Ellie’s Book Review – Inside of a Dog by Alexandra Horowitz

Ellie’s Book Review – Inside of a Dog by Alexandra Horowitz

A Perfect Marriage

I am an avid reader of non-fiction studies about dogs, and about the relationship between dogs and people. Inside of a Dog, by Alexandra Horowitz has been for me, the most rewarding and enjoyable such book I’ve read, because of the way it spans the divide between the lyric and anecdotal love story (like Merle’s Door) and the scientific treatise (say, anything by Konrad Lorenz).

Horowitz teaches psychology at Barnard College. She earned her PhD in cognitive science and has studied the cognition of humans, rhinoceroses, bonobos and dogs. So she has the scientific licks (so to speak) to support the creative but rigorous experimentation and observation she details so well in this book. She does so with great courage, appearing to feel no need to restrain or obfuscate her love for her subjects, for fear that it might endanger her objectivity. Her descriptions of the canine behaviours she observes are intense and animated: “What is called, appropriately “rough-and-tumble” play between two competent athletic dogs is a gymnastic marvel to witness. The playing dogs seem to give a perfunctory greeting to each other before they suddenly mutually attack, teeth bared; tumbling together in precarious free fall; jumping on and over each other; bodies bent and tangled.” The underlying affection apparent in her scientific descriptions blossoms into overt love in the italicized passages she injects about her own dog: “Thunder outside. Pump’s ears, velvet equilateral triangles that fold perfectly along the side of her head, prick into long isosceles. Head up, eyes to the window, she identifies the sound: a storm, a frightful thing…..I coo to her consolingly and watch her ears for feedback.”

So – does this emotional backdrop weaken her scholarly findings? Not if you believe that fascination, awe, and wonder intensifies the drive to discover more than simple intellectual curiousity would. That’s what I believe. I think it is because of, not despite her emotional investment, that Horowitz has helped clarify some discomforts I’ve long entertained about the prevailing paradigms about the dog-human relationship.

Like, let’s say – the concepts of anti-anthropomorphism, and of pack dominance: “To evoke the outdated, simplistic model of packs glosses over real differences between dog and wolf behaviour and misses some of the most interesting features of packs in wolves. We do better to explain dogs’ taking commands from us, deferring to us, and indulging us by the fact that we are their source of food than by reasoning that we are alpha. We can certainly make dogs totally submissive to us, but that is neither biologically necessary nor particularly enriching for either of us. The pack analogy does nothing but replace our anthropomorphisms with a kind of “beastomorphism” whose crazy philosophy seems to be something like “dogs aren’t human, so we must see them as precisely un-human in every way”.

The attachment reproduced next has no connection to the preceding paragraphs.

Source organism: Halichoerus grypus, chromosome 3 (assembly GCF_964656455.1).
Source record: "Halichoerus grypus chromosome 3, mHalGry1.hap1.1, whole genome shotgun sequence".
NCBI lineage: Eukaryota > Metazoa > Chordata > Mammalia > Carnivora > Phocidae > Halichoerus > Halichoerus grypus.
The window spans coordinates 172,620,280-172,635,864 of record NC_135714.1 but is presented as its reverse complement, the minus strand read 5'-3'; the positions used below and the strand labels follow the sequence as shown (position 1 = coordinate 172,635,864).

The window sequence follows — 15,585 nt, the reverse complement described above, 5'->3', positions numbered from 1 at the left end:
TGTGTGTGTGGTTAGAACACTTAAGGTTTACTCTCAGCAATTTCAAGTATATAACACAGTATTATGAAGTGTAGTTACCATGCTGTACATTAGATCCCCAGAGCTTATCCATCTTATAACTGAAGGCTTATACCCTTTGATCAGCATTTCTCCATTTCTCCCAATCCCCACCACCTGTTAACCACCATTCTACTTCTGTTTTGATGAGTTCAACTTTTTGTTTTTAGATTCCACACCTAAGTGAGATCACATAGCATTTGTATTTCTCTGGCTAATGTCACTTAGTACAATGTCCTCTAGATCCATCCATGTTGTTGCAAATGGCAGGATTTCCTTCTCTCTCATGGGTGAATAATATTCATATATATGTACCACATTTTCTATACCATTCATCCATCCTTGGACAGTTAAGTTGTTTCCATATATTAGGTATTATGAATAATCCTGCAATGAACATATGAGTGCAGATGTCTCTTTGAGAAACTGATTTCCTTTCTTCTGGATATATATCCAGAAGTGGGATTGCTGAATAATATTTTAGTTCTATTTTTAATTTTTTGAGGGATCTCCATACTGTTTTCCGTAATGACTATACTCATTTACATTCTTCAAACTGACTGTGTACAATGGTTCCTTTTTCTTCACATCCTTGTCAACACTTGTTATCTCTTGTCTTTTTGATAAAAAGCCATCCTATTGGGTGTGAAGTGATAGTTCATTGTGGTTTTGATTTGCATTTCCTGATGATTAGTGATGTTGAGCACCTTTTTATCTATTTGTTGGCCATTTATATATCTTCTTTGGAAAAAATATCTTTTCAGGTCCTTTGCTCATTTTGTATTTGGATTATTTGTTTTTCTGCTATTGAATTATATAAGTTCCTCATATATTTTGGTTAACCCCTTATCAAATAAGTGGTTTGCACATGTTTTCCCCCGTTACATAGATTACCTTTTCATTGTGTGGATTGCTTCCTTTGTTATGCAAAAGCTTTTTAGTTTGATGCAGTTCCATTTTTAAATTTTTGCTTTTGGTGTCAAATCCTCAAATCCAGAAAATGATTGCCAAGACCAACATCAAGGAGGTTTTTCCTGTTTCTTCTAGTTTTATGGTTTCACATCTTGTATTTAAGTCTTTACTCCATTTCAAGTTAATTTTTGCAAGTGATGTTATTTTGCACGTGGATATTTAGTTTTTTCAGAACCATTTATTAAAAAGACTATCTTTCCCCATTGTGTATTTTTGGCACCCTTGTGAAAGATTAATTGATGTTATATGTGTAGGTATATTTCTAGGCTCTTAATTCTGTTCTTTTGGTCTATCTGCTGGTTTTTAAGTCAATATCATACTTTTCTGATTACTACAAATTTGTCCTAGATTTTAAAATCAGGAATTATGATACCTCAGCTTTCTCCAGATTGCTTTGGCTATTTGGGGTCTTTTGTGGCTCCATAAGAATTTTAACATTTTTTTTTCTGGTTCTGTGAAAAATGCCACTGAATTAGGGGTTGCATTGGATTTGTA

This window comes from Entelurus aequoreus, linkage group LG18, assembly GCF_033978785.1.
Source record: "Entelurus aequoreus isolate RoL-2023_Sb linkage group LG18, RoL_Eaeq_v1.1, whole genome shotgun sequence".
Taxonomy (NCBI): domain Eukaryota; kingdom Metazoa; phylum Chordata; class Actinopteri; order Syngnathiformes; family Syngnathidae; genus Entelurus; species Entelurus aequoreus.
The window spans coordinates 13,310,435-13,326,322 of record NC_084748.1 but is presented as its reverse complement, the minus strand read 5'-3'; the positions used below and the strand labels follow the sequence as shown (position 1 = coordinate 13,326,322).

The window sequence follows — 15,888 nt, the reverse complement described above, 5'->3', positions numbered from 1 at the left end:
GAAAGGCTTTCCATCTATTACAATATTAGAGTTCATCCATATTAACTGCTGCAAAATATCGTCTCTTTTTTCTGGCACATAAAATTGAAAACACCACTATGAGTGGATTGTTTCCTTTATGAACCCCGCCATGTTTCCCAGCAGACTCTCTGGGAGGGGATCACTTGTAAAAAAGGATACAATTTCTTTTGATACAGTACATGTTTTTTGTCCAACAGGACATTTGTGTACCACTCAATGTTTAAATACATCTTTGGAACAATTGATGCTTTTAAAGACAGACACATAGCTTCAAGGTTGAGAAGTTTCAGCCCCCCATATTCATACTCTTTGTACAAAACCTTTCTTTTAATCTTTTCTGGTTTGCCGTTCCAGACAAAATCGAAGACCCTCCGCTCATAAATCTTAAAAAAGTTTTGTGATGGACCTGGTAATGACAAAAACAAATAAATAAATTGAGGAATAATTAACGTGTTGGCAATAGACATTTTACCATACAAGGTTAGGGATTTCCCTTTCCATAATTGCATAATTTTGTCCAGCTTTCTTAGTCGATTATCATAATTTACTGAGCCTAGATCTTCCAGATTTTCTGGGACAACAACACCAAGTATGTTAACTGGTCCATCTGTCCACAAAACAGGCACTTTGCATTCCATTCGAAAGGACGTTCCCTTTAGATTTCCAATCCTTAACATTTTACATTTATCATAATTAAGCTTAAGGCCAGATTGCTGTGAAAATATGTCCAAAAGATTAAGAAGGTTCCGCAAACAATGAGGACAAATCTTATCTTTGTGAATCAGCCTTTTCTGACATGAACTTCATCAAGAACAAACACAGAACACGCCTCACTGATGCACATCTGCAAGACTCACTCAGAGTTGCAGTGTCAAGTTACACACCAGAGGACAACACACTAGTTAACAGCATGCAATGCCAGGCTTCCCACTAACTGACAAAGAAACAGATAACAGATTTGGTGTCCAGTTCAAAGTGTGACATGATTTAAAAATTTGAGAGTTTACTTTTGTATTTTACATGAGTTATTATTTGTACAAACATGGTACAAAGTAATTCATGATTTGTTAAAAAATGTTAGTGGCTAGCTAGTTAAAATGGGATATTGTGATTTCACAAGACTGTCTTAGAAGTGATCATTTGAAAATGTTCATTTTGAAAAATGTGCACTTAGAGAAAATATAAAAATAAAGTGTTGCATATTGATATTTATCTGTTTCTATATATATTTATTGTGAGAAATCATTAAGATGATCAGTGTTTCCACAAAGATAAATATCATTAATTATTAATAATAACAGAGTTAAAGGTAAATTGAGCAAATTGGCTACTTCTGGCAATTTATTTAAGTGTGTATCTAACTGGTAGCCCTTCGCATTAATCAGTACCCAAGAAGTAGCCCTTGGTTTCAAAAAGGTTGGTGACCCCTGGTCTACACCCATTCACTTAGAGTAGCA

So, conceptually – Inside of a A Dog was a rich and interesting read. It also provided practical insights than I can and will incorporate into my training and handling. I have long-wondered about a particular kind of chuffing-huffing breathing that my young male partner characteristically displays when in the ring. I feared it was stress-related though he generally does not seem a stressed-out guy in the ring. Horowitz presents exactly this behaviour as a canine equivalent of excited laughter. How incredibly reassuring it is to think that you are going into the ring with a guy who is laughing in delight!

Horowitz also spends more time on the intricacies and wonder of dog attention and eye-contact than any writer I’ve read previously. I can’t help but feel that my enhanced understanding of both is likely to improve my own creativity and effectiveness as I strive to create and enhance that bond of attention between me and my boy.

This book delivers as both science and celebration. I see Inside of a Dog as the perfect marriage of scientific study and love story, and recommend it highly to anyone interested in either or both genres.

Leave a Reply

Your email address will not be published. Required fields are marked *